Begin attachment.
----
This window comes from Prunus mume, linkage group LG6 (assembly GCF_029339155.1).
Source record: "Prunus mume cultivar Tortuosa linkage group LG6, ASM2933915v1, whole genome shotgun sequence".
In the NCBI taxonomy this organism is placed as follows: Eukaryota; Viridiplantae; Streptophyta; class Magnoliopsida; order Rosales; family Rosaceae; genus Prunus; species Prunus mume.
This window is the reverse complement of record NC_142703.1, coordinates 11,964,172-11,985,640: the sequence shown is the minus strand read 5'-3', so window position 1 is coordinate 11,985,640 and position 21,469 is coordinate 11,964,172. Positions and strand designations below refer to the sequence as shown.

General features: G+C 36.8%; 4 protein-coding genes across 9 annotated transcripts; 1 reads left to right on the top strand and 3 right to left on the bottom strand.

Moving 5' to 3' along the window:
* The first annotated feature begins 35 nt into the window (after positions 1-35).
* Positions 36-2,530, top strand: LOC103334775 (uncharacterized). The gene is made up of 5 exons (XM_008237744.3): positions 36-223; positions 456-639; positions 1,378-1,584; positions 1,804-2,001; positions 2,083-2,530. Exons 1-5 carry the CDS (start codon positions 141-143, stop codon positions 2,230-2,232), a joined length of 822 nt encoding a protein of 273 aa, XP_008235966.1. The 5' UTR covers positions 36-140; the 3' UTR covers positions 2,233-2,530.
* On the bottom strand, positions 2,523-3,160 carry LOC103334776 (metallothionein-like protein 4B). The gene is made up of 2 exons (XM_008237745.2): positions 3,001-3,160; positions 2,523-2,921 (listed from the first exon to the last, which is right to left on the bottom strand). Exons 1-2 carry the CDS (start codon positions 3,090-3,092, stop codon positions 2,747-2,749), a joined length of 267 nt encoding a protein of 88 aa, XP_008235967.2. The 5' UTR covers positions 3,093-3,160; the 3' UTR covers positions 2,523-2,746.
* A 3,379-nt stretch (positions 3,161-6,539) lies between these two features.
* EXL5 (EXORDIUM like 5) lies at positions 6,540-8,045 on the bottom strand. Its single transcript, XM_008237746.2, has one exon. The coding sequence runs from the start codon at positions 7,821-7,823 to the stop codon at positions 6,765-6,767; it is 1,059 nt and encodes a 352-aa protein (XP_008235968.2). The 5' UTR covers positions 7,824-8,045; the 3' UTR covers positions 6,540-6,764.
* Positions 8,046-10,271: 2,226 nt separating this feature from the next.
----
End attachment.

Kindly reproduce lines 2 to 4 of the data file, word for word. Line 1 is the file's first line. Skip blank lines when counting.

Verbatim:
Source record: "Prunus mume cultivar Tortuosa linkage group LG6, ASM2933915v1, whole genome shotgun sequence".
In the NCBI taxonomy this organism is placed as follows: Eukaryota; Viridiplantae; Streptophyta; class Magnoliopsida; order Rosales; family Rosaceae; genus Prunus; species Prunus mume.
This window is the reverse complement of record NC_142703.1, coordinates 11,964,172-11,985,640: the sequence shown is the minus strand read 5'-3', so window position 1 is coordinate 11,985,640 and position 21,469 is coordinate 11,964,172. Positions and strand designations below refer to the sequence as shown.